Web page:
During our Celebration of Black History Month, Black Communities Need Action to Accompany Pledges of Racial Equity
By Cierra Hinckson, Student Organizer and Lauren Footman, Director of Outreach and Equity
Following the death of George Floyd, America entered into a new moment of racial reckoning that caused public, private, and non-profit sectors alike to grapple with racial equity. This inflection point happened as the nation was already navigating two public health crises, COVID-19 and gun violence, which like police brutality, are disproportionately impacting Black communities. During this time frame many public commitments were made by groups such as corporations, nonprofits, and educational institutions to address racial disparities in their respective sectors, and Black communities around the country wondered if these commitments would materialize. Keeping these commitments is key because addressing police reform and ensuring socioeconomic mobility for Black communities are integral parts of reducing gun violence.
As we celebrate Black History Month this February, Black communities continue to struggle with systemic inequities rooted in racism. Recent CDC data reveals although only 2% of the U.S population, Black teens and men between the ages of 15–34 make up 37% of gun homicide victims. In addition, Blacks are 1.7 times more likely to die than whites from COVID-19 and 2 times more likely to be killed by police than whites These harsh realities drive home the point that Black communities need more than promises or pledges; they deserve meaningful progress toward racial equity.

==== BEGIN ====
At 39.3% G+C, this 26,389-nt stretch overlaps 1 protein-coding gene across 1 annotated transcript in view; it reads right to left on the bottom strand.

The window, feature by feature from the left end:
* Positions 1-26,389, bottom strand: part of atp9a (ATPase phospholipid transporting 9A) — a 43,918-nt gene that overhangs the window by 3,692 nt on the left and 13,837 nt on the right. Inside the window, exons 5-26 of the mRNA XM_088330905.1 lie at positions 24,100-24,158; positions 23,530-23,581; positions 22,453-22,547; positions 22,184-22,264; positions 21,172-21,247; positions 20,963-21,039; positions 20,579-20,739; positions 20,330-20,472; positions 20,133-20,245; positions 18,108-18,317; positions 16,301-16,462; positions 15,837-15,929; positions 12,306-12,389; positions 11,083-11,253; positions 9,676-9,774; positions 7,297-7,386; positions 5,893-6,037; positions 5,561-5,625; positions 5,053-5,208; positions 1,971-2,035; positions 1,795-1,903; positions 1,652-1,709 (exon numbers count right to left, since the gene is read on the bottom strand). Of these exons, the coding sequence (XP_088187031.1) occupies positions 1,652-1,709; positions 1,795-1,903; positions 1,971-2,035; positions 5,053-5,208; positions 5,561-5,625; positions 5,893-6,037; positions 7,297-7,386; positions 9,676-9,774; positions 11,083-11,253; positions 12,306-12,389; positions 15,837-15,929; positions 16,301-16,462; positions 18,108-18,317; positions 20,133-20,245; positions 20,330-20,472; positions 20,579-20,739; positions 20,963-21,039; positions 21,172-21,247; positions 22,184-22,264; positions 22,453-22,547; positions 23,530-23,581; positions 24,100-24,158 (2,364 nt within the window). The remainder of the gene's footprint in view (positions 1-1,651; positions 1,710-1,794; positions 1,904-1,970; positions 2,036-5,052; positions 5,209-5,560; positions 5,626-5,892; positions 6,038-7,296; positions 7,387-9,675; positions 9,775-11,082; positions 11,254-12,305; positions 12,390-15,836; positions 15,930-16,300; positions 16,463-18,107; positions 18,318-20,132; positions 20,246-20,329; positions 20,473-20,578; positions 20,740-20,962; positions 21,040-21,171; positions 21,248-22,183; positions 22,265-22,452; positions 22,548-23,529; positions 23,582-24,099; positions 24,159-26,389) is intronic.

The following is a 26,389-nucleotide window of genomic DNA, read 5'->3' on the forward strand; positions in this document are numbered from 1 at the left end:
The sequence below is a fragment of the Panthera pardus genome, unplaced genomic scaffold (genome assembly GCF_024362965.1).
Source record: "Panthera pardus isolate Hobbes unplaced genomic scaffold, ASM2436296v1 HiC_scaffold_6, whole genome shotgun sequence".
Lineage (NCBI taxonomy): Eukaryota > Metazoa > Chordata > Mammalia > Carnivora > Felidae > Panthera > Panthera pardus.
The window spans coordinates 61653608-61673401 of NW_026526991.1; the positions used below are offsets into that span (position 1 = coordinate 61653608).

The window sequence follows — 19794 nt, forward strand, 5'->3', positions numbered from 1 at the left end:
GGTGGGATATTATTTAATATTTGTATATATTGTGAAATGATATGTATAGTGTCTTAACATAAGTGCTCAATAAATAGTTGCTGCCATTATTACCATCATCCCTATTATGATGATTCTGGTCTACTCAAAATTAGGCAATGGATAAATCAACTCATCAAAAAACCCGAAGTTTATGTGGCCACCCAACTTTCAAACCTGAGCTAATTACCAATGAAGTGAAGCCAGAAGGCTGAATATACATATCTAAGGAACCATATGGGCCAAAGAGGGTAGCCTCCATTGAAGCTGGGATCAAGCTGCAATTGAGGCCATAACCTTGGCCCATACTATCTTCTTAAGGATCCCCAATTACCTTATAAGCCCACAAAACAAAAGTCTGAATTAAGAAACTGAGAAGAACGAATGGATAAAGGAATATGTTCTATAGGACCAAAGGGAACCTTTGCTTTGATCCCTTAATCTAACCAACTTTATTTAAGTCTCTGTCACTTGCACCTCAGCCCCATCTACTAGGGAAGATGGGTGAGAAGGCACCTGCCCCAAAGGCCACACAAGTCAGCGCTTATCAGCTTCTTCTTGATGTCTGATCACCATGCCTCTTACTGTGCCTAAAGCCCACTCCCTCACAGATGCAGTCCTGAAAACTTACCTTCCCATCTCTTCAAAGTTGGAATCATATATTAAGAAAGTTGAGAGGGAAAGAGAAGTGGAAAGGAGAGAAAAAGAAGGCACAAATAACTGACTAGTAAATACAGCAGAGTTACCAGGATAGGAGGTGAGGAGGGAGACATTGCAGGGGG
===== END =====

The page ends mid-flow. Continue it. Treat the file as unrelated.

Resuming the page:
In order to address the ongoing public health issues of gun violence and police brutality fueled by systemic racism, we need institutions to use the resources at their disposal to save the lives of the most vulnerable, which means including these same communities in the decision-making process. Moreover, it is important to have intergenerational representation from the Black community, as young Black people experience the brunt of many of these inequities and their voices should be amplified. From a young age, the school-to-prison pipeline criminalizes the behavior of Black youth at disparate rates. Black students, though only making up 16% of public school enrollment, account for 42% of multiple suspension cases. Moreover, those suspended or expelled for a discretionary violation are nearly three times more likely to be in contact with the juvenile justice system within the following year. Through zero-tolerance policies and carceral-like educational environments, many Black students are funneled into prison or juvenile detention centers instead of jobs or higher education. History has shown us that it is often young people who push our nation to live up to its fullest potential, and part of advancing racial equity is equipping young Black leaders with the tools to cultivate the change they wish to see in the world.
It is not by coincidence that Black communities are disproportionately impacted by the tragic combination of gun violence, COVID-19 and police brutality. Institutions need to follow through on their commitments to dismantle the underlying systemic racism responsible for these disparities. They should start by ensuring the voices of Black communities, specifically young Black people, are part of the solution-based conversations as we move toward a more equitable society.
To learn more about our initiatives that support communities of color and the next generation of violence prevention advocates, check out the Black History Month edition of CSGV @ Home with me, Cierra Hinckson, and our Virginia Student Organizer Kaaleah Jones.